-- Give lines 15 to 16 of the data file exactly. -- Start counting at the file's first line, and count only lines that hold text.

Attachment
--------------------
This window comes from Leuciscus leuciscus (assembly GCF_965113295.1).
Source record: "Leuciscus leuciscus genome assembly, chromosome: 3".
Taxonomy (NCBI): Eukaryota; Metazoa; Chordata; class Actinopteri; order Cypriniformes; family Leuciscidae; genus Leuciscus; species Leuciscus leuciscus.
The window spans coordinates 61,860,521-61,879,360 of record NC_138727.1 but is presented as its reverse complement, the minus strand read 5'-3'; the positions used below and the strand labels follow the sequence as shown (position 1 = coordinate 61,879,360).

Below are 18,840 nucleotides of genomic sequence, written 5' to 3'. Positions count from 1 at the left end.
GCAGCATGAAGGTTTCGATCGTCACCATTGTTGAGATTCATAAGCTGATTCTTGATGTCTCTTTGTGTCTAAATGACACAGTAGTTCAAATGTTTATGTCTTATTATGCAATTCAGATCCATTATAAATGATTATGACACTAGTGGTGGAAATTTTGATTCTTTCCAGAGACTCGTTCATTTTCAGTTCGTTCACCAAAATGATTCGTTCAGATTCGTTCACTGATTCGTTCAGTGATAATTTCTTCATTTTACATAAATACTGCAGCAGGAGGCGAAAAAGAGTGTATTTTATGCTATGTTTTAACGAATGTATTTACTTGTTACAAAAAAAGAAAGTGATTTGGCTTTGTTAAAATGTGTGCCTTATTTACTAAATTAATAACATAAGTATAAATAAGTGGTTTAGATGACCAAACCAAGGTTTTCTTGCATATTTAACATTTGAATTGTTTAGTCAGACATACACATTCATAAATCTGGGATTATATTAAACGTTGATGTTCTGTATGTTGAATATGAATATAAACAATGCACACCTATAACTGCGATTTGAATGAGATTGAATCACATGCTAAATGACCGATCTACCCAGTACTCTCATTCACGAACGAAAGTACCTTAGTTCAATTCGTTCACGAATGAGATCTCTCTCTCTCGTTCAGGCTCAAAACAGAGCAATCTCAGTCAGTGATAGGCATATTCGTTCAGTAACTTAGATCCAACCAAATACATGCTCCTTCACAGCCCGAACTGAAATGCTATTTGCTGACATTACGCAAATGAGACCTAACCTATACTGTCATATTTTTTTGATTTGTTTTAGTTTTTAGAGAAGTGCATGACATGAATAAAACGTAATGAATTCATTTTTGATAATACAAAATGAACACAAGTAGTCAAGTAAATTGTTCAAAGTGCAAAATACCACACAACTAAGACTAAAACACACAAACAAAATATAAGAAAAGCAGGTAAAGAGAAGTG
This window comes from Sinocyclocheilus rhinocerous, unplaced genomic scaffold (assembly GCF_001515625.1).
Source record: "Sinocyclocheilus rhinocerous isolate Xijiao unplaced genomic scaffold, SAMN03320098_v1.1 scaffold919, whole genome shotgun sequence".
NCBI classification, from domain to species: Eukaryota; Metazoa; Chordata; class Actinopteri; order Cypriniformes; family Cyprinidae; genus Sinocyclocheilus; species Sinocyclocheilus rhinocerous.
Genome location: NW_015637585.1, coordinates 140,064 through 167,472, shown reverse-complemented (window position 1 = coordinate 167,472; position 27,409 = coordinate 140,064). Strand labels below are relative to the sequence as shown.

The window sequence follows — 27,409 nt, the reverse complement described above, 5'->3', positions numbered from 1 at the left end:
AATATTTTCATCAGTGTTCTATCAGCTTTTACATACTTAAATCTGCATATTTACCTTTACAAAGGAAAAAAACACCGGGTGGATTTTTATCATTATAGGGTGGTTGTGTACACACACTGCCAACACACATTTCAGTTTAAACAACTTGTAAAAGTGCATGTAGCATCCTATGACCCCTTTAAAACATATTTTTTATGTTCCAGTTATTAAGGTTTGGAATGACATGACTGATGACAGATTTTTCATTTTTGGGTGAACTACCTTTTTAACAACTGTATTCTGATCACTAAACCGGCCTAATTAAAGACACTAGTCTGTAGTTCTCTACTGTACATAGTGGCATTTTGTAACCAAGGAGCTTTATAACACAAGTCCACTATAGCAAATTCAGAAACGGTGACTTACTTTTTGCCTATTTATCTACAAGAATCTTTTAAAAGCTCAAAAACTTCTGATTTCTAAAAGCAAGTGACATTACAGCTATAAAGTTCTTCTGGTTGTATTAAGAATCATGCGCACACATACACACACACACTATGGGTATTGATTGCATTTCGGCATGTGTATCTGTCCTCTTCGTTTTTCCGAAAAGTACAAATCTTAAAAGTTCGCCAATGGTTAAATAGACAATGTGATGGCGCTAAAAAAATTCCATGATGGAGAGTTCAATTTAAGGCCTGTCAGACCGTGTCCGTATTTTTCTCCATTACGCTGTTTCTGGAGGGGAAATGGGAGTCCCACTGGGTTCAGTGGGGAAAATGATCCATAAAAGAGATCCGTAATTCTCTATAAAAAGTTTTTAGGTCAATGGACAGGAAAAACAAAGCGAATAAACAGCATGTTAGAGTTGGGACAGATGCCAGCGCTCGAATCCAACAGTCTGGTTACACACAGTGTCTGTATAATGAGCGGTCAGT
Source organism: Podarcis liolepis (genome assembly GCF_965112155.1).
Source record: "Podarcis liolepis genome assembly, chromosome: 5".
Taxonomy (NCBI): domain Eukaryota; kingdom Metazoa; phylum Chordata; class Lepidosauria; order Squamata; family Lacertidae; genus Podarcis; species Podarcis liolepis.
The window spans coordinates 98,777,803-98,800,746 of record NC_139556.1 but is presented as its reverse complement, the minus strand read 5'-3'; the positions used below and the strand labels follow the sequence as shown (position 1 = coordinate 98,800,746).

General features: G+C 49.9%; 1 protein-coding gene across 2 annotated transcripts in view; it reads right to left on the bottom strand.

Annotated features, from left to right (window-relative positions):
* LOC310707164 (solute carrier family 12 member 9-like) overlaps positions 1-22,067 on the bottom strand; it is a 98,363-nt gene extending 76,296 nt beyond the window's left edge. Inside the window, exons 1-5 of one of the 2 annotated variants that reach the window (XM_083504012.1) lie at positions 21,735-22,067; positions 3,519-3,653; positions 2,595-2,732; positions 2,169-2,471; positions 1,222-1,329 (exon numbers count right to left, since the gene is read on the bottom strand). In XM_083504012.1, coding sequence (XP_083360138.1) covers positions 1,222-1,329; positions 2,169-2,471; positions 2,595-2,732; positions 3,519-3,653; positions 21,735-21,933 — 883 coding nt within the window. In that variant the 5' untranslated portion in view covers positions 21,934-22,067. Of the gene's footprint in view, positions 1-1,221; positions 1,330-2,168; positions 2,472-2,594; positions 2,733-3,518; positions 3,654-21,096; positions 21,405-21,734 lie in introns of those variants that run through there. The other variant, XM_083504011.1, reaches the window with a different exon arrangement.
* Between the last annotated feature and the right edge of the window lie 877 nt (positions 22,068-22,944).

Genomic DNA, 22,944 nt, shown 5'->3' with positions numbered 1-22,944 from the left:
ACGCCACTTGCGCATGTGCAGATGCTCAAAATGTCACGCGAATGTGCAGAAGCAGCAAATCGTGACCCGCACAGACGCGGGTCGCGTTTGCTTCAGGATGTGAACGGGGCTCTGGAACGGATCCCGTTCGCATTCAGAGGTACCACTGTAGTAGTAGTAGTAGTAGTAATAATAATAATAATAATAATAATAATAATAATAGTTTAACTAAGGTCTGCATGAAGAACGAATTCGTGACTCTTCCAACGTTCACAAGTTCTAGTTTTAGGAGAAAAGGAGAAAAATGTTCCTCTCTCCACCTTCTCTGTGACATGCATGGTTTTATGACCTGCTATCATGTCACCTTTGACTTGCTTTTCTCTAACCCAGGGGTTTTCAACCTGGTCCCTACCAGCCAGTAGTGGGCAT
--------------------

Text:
Taxonomy (NCBI): domain Eukaryota; kingdom Metazoa; phylum Chordata; class Lepidosauria; order Squamata; family Lacertidae; genus Podarcis; species Podarcis liolepis.
The window spans coordinates 98,777,803-98,800,746 of record NC_139556.1 but is presented as its reverse complement, the minus strand read 5'-3'; the positions used below and the strand labels follow the sequence as shown (position 1 = coordinate 98,800,746).